So, through a series of events not entirely within my control, I find myself this semester studying “American Studies” at Scripps College (one of the other colleges in the Claremont University Consortium, along with my college, Harvey Mudd College). The particular focus of my American Studies course, which was listed in the course catalog as “Introduction to American Studies” is “Producing Race in Los Angeles”. I did not go into this class with particularly high expectations and, well, let me just say that it has been confirming my expectations every step of the way.
As you might expect from a class on race in Los Angeles, we started off the class talking about Rodney King and the 1992 riots in Los Angeles. Along with a number of articles, we also attended a showing of the film Twilight: Los Angeles, which is a film of a one-woman play of a series of interviews with people connected with the riots. Which sounds convoluted, but was actually effective — I think that Anna Deavere Smith did a good job of representing some of the individuals associated with the riots, and how they felt. Of course, I still don’t understand the riots — I just can’t see what possible series of thoughts could lead from “I’m being wronged, physically, legally, and emotiontally” to “Let’s go burn everything!”, but that’s an issue for another day. My reason for this blog post is to discuss the class and the reactions.
The main problem that I have with the reactions that were exhibited by my classmates and professors. I don’t want to demean anybody here, but I really take issue with the allegation that what was being put forth as deep, meaningful comments was really anything other than some intersection of fancy language, obvious points, and unsupported theories. For example, it is a straightforward (and not at all deep) conclusion to say that lack of jobs in inner cities is a contributing factor to urban discontentment. It is, however, a neither deep nor (in my eyes) meaningful thing to talk about the “inner yearning” of people for “safe interaction” with the “social world beyond”.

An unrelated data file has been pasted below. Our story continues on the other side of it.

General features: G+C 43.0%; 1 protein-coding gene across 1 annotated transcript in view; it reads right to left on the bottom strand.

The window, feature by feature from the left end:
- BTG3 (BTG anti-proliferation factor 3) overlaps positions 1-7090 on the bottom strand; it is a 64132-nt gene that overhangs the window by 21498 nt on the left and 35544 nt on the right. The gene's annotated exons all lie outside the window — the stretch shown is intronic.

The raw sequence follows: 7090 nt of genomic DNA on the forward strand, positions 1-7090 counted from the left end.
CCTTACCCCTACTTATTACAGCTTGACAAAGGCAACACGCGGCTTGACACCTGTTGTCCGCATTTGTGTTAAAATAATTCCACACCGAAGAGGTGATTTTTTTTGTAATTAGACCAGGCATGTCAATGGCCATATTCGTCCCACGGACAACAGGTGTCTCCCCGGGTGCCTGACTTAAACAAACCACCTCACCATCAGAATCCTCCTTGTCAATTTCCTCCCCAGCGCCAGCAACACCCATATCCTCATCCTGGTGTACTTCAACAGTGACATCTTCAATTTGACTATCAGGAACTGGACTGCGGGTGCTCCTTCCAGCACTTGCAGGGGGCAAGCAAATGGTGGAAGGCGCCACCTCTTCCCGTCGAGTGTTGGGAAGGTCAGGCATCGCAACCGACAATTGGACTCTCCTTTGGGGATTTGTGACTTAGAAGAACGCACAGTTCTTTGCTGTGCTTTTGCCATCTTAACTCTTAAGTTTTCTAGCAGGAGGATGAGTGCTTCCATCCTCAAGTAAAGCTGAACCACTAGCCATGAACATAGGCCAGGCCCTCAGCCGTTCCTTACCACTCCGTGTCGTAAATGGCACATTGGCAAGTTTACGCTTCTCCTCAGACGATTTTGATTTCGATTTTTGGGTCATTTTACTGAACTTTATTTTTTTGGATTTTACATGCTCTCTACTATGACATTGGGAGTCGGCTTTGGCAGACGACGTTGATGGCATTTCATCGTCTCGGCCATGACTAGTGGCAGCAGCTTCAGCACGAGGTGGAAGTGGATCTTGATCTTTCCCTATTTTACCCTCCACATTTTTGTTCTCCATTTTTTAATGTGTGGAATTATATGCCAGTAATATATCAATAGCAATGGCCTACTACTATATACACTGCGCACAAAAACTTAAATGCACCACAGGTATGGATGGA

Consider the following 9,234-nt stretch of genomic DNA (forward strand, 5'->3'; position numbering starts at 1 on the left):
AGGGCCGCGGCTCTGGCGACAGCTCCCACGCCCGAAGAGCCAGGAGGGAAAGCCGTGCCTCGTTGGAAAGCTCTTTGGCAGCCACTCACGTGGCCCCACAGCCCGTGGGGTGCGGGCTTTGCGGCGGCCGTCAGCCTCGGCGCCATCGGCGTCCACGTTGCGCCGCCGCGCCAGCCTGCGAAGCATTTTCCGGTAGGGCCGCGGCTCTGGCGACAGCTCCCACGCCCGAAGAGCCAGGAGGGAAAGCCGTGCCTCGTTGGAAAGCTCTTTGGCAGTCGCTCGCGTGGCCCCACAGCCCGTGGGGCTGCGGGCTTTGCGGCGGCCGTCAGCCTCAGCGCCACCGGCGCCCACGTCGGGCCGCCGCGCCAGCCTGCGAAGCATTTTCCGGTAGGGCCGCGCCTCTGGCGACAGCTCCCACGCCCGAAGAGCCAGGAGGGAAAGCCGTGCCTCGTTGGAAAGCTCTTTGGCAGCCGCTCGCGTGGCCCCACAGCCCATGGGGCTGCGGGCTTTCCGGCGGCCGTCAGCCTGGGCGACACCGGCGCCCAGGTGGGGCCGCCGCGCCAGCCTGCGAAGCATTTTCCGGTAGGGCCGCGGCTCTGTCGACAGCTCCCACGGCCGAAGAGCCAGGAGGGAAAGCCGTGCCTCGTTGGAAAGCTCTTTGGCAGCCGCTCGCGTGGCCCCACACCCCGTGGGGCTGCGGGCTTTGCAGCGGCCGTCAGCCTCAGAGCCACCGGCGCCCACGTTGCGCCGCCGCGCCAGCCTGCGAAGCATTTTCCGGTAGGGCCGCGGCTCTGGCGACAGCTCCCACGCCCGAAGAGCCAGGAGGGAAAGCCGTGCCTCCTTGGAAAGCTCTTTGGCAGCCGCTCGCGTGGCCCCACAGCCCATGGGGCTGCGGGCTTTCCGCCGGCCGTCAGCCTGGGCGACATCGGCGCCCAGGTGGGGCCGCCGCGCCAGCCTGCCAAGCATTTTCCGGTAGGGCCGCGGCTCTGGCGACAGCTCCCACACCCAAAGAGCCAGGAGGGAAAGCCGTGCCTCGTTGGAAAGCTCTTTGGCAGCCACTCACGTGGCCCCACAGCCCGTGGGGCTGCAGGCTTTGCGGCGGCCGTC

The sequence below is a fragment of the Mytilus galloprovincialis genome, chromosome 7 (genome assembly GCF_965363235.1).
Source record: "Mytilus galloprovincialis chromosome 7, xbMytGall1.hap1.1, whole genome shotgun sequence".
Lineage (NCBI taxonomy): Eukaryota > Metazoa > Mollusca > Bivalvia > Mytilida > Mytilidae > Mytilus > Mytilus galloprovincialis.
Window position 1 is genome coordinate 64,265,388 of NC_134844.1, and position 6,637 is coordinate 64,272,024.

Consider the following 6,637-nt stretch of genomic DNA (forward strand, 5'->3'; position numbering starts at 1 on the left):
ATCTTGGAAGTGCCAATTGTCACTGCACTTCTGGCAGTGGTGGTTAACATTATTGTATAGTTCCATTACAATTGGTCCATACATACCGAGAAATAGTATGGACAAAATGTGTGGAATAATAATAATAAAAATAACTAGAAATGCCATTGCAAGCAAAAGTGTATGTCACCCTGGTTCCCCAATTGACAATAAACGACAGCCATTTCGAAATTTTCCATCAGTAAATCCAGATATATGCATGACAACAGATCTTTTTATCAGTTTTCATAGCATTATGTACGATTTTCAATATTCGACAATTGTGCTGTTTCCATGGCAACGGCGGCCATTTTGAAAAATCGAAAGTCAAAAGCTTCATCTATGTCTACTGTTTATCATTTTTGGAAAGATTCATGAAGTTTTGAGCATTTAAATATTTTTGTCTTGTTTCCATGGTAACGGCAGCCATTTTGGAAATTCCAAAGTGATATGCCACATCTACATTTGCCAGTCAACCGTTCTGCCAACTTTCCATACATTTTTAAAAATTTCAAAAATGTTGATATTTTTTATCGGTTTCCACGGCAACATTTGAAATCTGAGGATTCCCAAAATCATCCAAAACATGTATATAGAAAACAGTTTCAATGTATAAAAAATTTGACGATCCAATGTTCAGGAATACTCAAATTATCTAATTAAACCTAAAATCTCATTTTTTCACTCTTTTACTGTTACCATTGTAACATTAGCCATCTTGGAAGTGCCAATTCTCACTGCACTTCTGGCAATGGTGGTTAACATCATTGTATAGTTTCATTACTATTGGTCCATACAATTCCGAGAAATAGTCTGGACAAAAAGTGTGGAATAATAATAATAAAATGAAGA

I suppose part of my frustration with the discourse also comes from the particulars of who is involved. To a (rather good) approximation, the class consists of a group of upper-middle-class white girls sitting around a table discussing why it’s hard to be an inner-city black man. Now, I am certainly no better off than they to discuss such things, but I apparently am sufficiently detached to see the irony of what they’re doing. Coating their words in a layer of specialized terminology and high-syllable-count words certainly doesn’t make it better, either. Two weeks in and, already, this class more than any other is showing me where the perception of college in general and, more specifically, liberal arts as an unproductive pursuit, as an ivory tower full of people whose discourse is so disjoined from reality as to render them almost comical comes from.
I imagine that in this post I sound callous and angry. I probably am coming off as a bit of a jackass. And, well, that’s true. I guess I am. But that’s the answer to your other unspoken question of why I remain in the class. After all, I could just drop the class, move on, and eat the 3 credits. But I’m not going to. I’d really like to be wrong about this field, about these people. I’d like to be shown that this isn’t just academia for its own sake, but that there is something novel and deep to be found here. I don’t know whether or not this is the case, but, well, that’s what I hope.
And that’s it for me. Ciao.